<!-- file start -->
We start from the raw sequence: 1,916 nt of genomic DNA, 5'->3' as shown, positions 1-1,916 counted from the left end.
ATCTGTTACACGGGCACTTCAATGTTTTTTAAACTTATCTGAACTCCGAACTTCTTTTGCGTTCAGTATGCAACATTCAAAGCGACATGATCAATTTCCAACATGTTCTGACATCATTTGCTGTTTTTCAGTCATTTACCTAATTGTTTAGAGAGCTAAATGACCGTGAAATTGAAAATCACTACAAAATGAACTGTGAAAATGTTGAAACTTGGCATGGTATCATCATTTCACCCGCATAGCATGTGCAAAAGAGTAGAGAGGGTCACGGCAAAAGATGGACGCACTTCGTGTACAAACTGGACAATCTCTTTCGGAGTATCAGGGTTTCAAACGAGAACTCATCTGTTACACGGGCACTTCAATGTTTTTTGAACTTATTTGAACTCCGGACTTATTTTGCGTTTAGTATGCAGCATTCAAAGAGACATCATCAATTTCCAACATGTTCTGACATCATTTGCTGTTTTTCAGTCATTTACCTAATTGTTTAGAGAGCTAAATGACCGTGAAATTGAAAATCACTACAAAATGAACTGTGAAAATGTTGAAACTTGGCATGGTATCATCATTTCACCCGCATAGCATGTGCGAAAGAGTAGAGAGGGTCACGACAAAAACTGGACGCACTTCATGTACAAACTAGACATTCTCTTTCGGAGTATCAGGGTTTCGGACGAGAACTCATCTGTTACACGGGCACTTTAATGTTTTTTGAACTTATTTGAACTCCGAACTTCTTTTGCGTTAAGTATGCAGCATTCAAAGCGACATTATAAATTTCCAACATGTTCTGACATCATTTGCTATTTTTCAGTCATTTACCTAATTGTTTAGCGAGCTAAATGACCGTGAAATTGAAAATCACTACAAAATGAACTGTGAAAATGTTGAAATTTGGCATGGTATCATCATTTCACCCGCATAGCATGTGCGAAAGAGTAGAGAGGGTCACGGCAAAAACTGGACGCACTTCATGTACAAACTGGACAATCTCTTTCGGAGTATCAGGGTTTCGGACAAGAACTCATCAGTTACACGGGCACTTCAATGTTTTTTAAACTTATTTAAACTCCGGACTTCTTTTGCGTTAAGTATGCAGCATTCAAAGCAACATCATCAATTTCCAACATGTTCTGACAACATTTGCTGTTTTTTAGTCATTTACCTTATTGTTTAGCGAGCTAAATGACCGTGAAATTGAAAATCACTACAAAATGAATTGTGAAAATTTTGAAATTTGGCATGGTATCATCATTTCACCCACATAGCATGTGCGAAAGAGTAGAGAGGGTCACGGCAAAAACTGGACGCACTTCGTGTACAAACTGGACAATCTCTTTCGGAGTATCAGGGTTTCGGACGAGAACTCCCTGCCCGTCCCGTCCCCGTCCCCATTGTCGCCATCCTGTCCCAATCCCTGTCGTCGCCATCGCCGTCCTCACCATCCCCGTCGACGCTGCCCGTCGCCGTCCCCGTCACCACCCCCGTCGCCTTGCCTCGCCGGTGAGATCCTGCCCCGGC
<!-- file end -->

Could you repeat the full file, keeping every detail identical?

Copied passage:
We start from the raw sequence: 1,916 nt of genomic DNA, 5'->3' as shown, positions 1-1,916 counted from the left end.
ATCTGTTACACGGGCACTTCAATGTTTTTTAAACTTATCTGAACTCCGAACTTCTTTTGCGTTCAGTATGCAACATTCAAAGCGACATGATCAATTTCCAACATGTTCTGACATCATTTGCTGTTTTTCAGTCATTTACCTAATTGTTTAGAGAGCTAAATGACCGTGAAATTGAAAATCACTACAAAATGAACTGTGAAAATGTTGAAACTTGGCATGGTATCATCATTTCACCCGCATAGCATGTGCAAAAGAGTAGAGAGGGTCACGGCAAAAGATGGACGCACTTCGTGTACAAACTGGACAATCTCTTTCGGAGTATCAGGGTTTCAAACGAGAACTCATCTGTTACACGGGCACTTCAATGTTTTTTGAACTTATTTGAACTCCGGACTTATTTTGCGTTTAGTATGCAGCATTCAAAGAGACATCATCAATTTCCAACATGTTCTGACATCATTTGCTGTTTTTCAGTCATTTACCTAATTGTTTAGAGAGCTAAATGACCGTGAAATTGAAAATCACTACAAAATGAACTGTGAAAATGTTGAAACTTGGCATGGTATCATCATTTCACCCGCATAGCATGTGCGAAAGAGTAGAGAGGGTCACGACAAAAACTGGACGCACTTCATGTACAAACTAGACATTCTCTTTCGGAGTATCAGGGTTTCGGACGAGAACTCATCTGTTACACGGGCACTTTAATGTTTTTTGAACTTATTTGAACTCCGAACTTCTTTTGCGTTAAGTATGCAGCATTCAAAGCGACATTATAAATTTCCAACATGTTCTGACATCATTTGCTATTTTTCAGTCATTTACCTAATTGTTTAGCGAGCTAAATGACCGTGAAATTGAAAATCACTACAAAATGAACTGTGAAAATGTTGAAATTTGGCATGGTATCATCATTTCACCCGCATAGCATGTGCGAAAGAGTAGAGAGGGTCACGGCAAAAACTGGACGCACTTCATGTACAAACTGGACAATCTCTTTCGGAGTATCAGGGTTTCGGACAAGAACTCATCAGTTACACGGGCACTTCAATGTTTTTTAAACTTATTTAAACTCCGGACTTCTTTTGCGTTAAGTATGCAGCATTCAAAGCAACATCATCAATTTCCAACATGTTCTGACAACATTTGCTGTTTTTTAGTCATTTACCTTATTGTTTAGCGAGCTAAATGACCGTGAAATTGAAAATCACTACAAAATGAATTGTGAAAATTTTGAAATTTGGCATGGTATCATCATTTCACCCACATAGCATGTGCGAAAGAGTAGAGAGGGTCACGGCAAAAACTGGACGCACTTCGTGTACAAACTGGACAATCTCTTTCGGAGTATCAGGGTTTCGGACGAGAACTCCCTGCCCGTCCCGTCCCCGTCCCCATTGTCGCCATCCTGTCCCAATCCCTGTCGTCGCCATCGCCGTCCTCACCATCCCCGTCGACGCTGCCCGTCGCCGTCCCCGTCACCACCCCCGTCGCCTTGCCTCGCCGGTGAGATCCTGCCCCGGC